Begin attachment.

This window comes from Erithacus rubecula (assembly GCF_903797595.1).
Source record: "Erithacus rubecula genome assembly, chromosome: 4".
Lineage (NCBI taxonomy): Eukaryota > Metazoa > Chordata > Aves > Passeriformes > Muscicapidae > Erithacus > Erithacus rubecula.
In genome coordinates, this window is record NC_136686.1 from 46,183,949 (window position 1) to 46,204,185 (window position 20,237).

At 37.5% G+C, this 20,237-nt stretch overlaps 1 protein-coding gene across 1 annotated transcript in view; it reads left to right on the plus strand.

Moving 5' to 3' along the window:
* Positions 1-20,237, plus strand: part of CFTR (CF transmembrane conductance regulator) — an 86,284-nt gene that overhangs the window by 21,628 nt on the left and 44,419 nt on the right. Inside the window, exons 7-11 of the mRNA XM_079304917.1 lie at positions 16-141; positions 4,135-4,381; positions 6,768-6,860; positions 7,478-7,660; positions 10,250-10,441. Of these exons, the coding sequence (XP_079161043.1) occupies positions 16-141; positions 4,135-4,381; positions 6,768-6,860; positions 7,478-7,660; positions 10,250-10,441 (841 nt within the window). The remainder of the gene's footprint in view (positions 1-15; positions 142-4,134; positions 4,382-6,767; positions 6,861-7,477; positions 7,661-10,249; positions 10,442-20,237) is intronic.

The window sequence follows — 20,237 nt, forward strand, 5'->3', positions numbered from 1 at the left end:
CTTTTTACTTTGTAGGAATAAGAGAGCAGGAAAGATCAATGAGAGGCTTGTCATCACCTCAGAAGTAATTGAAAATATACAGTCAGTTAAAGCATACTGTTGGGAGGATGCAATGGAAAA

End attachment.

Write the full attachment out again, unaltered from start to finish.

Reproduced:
This window comes from Erithacus rubecula (assembly GCF_903797595.1).
Source record: "Erithacus rubecula genome assembly, chromosome: 4".
Lineage (NCBI taxonomy): Eukaryota > Metazoa > Chordata > Aves > Passeriformes > Muscicapidae > Erithacus > Erithacus rubecula.
In genome coordinates, this window is record NC_136686.1 from 46,183,949 (window position 1) to 46,204,185 (window position 20,237).

At 37.5% G+C, this 20,237-nt stretch overlaps 1 protein-coding gene across 1 annotated transcript in view; it reads left to right on the plus strand.

Moving 5' to 3' along the window:
* Positions 1-20,237, plus strand: part of CFTR (CF transmembrane conductance regulator) — an 86,284-nt gene that overhangs the window by 21,628 nt on the left and 44,419 nt on the right. Inside the window, exons 7-11 of the mRNA XM_079304917.1 lie at positions 16-141; positions 4,135-4,381; positions 6,768-6,860; positions 7,478-7,660; positions 10,250-10,441. Of these exons, the coding sequence (XP_079161043.1) occupies positions 16-141; positions 4,135-4,381; positions 6,768-6,860; positions 7,478-7,660; positions 10,250-10,441 (841 nt within the window). The remainder of the gene's footprint in view (positions 1-15; positions 142-4,134; positions 4,382-6,767; positions 6,861-7,477; positions 7,661-10,249; positions 10,442-20,237) is intronic.

The window sequence follows — 20,237 nt, forward strand, 5'->3', positions numbered from 1 at the left end:
CTTTTTACTTTGTAGGAATAAGAGAGCAGGAAAGATCAATGAGAGGCTTGTCATCACCTCAGAAGTAATTGAAAATATACAGTCAGTTAAAGCATACTGTTGGGAGGATGCAATGGAAAA